5G Has Arrived But There Are Challenges

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5G Has Arrived But There Are Challenges

Last week in front of a virtual audience, Apple CEO Tim Cook unveiled the new iPhone 12, the latest in their ubiquitous line of smartphones first conceived by the late Steve Jobs. This was no ordinary announcement of a new iOS update, this was the revealing of the first iPhone with 5G connectivity. Although Samsung had already released smartphones with 5G back in 2019, the iPhone announcement by Apple has officially catapulted this new network into the mainstream.

But what is 5G and why should we care about it? The reason is simple. 5G has the ability to change the way people live and work by enabling faster broadband speed and lower latency for our devices. Real 5G is an entirely new network separate from the 4G LTE networks that we are using right now, but five to fifty times faster depending on the location.

As of today, the list of consumer services and capabilities enabled by 5G remains relatively short. Uploads and downloads will be faster over the new network, which will be especially noticeable with big files like videos or movies. Over high-band 5G networks, it may be possible to download a two hour movie in fewer than 10 seconds, versus around 7 minutes with 4G. There is also increased security and privacy since you no longer have to connect to a public Wi-Fi network.

For those living in large cities, 5G handles congestion better than any other network we have today. That really matters whether you are trying to download an app or make a phone call in a large public gathering such as a football game or concert. However, the quality of the connection depends on the carrier and where you live geographically.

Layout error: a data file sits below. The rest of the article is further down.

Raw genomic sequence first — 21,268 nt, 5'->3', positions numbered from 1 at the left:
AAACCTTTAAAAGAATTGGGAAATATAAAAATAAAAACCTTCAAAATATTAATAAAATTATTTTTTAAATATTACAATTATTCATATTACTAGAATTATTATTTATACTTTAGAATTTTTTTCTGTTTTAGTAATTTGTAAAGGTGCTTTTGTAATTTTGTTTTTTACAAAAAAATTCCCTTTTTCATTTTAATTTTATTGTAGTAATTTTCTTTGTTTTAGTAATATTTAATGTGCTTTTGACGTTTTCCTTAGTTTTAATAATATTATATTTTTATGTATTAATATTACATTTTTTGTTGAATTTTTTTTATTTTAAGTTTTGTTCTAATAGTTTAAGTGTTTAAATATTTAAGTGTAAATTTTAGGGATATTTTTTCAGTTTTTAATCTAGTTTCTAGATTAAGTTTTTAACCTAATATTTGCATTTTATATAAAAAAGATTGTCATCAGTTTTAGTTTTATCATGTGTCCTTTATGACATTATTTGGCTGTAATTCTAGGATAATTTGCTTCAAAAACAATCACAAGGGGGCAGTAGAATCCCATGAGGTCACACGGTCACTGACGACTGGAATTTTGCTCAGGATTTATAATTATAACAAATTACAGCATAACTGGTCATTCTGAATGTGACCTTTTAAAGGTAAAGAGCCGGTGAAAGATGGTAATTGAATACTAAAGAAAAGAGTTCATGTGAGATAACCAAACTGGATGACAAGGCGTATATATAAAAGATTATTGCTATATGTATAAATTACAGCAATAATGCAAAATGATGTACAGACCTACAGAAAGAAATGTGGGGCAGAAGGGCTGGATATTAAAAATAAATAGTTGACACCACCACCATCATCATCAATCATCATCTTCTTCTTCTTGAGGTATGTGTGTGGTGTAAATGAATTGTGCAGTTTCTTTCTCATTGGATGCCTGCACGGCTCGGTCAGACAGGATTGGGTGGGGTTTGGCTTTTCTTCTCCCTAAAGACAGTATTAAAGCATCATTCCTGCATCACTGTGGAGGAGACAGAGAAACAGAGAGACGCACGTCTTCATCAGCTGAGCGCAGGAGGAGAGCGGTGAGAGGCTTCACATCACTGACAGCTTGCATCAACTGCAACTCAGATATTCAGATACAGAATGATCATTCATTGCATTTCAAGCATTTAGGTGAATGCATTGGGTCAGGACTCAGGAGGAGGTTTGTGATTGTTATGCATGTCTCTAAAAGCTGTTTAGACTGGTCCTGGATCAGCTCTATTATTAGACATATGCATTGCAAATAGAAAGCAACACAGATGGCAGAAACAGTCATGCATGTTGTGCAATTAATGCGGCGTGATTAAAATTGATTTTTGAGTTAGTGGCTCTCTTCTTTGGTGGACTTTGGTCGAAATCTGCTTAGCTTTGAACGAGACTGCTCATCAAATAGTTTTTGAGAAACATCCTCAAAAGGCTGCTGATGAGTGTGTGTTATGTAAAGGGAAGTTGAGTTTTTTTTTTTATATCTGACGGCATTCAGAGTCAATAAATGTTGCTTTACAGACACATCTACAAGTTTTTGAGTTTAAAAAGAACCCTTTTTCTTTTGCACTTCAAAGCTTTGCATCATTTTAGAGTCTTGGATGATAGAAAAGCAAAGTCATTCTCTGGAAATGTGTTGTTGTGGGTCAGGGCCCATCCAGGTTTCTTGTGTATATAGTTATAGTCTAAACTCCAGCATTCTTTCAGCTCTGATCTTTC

For example, If you live in a large, densely populated city like New York or San Francisco you are likely able to take advantage of 5G’s capabilities much more easily than someone living in rural Tennessee or Wyoming. That being said, the benefits of high-bandwidth wireless communications (25 Mbps download speed/3 Mbps upload speed) is apparent, but it’s not the biggest hurdle to overcome. The cost of building this infrastructure is extensive and resource-intensive. Trenches need to be dug, with wires or fiber laid underground can cost somewhere between $18,000 and $22,000 per mile.

Despite these hurdles there are some companies that are stepping up to the challenge, like edge computing startup Cachengo based out of Tennessee. Led by CEO Ash Young and a team of remote and local engineers, the company has plans to deploy a 1,000 node PoC (proof of concept) that will showcase their smart storage technology as part of a 5G edge deployment around rural parts of Carroll County, Tennessee. Cachengo’s software and hardware solution is geared towards showcasing what can be done when you take AI analytics as far to the edge as possible, where the data is being generated by mobile and IoT devices.

5G cell tower

After having discussions with some of the nation’s largest service providers, the next goal is to build out the infrastructure that can potentially provide broadband internet to residents, small businesses and farmers for a low monthly cost. The leasing of additional low density spectrum for the slow side of 5G might help reduce costs and make high speed (if not broadband speed) wireless data more practical in rural Tennessee and states with similar infrastructure needs. If all goes according to plan, the County could be quickly brought into the broadband age with a few 5G towers that will finally solve the last mile problem once and for all.